Guide to Writing a Resume for a High School Student


Last updated on February 13th, 2019 at 07:41 pm

Guidelines for writing a resume for a high school student

When writing a resume for a high school student, best practice guidelines should be followed.

A resume is a brief written account of personal, educational and professional qualifications and experience, as that prepared by an applicant for a job (

Resumes are similar to curriculum vitaes (or CVs) although in some countries, including the US, Canada and Australia, resumes are generally shorter than CVs. In these countries, resumes are used for recruitment while CVs are used in academic circles and medical careers to provide a more comprehensive history of the person’s career, experience and education.

Content of a resume for a high school student

A resume for a high school student usually includes the following content. The order of content depends on the type of resume prepared.

  • contact details
  • goals (your career aspirations)
  • experience (e.g. volunteering work, activities participated in school or charitable organizations – whether or not arranged by the school)
  • education and training (your high school and high school year or level)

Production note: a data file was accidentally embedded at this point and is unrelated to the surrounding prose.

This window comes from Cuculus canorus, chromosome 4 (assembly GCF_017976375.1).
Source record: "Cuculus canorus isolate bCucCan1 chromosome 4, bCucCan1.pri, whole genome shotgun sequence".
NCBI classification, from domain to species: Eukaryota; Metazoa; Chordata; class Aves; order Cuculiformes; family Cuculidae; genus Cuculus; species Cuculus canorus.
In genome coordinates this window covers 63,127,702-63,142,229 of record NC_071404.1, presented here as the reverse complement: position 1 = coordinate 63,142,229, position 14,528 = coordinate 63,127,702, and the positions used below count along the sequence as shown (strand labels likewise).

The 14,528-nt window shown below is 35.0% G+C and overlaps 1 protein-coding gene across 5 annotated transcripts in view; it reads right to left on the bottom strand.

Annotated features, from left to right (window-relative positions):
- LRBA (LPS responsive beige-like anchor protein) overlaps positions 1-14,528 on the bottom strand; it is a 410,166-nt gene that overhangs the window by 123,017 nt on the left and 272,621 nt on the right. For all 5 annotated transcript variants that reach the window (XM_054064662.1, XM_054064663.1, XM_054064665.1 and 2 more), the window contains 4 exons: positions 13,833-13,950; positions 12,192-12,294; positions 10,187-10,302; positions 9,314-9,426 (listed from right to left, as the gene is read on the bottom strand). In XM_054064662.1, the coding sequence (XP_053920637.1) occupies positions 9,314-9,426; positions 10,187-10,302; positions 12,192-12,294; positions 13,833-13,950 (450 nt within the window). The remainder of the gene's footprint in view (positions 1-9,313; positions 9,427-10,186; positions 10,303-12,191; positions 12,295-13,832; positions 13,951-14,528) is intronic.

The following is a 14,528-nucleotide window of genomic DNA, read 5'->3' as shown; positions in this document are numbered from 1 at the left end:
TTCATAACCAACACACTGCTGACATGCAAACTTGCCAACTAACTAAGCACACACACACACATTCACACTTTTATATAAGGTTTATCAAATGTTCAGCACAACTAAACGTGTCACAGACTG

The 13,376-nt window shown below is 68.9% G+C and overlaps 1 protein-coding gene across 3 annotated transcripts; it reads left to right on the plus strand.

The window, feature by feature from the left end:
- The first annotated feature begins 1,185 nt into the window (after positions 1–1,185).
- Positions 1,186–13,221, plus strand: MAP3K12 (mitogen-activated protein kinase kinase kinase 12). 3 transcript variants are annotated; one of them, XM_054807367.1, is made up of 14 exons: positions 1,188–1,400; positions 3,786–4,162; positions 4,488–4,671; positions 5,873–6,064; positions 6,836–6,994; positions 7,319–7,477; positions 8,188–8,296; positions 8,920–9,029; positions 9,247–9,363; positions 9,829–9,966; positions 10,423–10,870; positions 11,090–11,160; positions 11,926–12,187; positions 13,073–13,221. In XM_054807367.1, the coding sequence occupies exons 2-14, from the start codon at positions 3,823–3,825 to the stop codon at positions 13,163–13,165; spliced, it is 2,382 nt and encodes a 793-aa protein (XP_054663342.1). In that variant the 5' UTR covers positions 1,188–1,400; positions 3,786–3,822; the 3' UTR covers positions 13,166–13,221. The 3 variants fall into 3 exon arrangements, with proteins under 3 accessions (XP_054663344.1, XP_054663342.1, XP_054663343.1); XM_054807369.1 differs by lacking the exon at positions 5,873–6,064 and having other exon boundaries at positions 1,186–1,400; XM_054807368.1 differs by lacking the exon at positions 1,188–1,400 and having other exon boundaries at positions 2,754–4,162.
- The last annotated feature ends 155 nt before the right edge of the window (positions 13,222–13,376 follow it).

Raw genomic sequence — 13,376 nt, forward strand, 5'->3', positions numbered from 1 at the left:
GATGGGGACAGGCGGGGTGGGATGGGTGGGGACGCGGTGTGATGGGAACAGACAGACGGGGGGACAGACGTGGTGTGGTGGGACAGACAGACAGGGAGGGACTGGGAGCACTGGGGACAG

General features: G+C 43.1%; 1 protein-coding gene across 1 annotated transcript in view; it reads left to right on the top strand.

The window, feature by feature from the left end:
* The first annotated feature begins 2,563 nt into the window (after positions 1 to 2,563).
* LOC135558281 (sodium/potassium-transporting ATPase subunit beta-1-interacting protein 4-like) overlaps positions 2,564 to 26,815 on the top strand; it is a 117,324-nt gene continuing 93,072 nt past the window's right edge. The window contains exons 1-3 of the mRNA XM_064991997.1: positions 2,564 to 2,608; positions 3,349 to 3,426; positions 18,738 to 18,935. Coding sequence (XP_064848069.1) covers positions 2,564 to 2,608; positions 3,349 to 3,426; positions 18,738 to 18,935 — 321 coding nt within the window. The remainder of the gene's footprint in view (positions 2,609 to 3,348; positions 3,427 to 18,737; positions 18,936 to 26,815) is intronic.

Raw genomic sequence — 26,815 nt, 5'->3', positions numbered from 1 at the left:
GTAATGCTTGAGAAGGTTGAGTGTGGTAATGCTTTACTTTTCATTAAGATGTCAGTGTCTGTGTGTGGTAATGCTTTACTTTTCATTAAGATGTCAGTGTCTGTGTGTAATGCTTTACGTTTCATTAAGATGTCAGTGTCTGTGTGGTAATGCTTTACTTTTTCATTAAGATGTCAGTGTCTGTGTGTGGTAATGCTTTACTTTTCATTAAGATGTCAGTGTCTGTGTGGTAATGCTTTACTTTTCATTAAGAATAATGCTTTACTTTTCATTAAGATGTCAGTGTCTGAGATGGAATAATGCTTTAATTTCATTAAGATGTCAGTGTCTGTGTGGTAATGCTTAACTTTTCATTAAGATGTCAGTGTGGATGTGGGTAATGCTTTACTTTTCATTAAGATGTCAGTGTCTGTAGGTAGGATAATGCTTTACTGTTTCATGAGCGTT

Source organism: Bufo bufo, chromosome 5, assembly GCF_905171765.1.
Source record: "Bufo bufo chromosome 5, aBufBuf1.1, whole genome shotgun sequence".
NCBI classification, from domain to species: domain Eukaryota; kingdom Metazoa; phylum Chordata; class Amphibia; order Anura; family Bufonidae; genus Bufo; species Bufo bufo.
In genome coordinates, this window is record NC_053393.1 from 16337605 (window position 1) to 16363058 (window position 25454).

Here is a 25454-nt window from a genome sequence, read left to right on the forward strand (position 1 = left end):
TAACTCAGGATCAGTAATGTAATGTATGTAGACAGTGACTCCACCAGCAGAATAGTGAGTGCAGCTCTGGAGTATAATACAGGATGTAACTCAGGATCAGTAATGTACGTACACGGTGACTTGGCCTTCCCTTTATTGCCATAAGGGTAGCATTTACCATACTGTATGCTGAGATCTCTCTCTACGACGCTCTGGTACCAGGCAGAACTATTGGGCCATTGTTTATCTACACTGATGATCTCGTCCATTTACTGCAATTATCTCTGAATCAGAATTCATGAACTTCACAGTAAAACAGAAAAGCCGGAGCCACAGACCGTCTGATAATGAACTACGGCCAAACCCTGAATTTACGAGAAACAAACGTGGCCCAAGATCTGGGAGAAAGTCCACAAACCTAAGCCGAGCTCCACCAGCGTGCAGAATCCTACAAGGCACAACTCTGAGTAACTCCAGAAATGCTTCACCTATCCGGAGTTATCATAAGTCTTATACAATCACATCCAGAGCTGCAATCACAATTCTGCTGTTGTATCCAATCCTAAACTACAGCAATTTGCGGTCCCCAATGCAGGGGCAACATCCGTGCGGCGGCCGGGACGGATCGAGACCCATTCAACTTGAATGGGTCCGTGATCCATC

• achievements (e.g. awards, prizes and leadership positions)
  • skills and abilities (e.g. good communicator, good with Microsoft Word etc)
  • interests (e.g. a sporting activity, reading etc)
  • referees (may be left out depending on whether the application form says that references must be included or otherwise).

Keep your resume short (one to two pages) as most employers will not want to read lengthy details but to gauge a feel of your background.

Purpose of the resume

Resumes are created and provided to a potential employer to attract the employer’s attention. It is your marketing tool for getting the job you applied for. Therefore, you need your resume to stand out. It should practically scream “look at me”. Resume should therefore contain active verbs and should be displayed properly and attractively. Keep to one font and before sending it out, get someone to edit and proofread for you. Many employers will throw out a resume that contains spelling mistakes or one that is messy.

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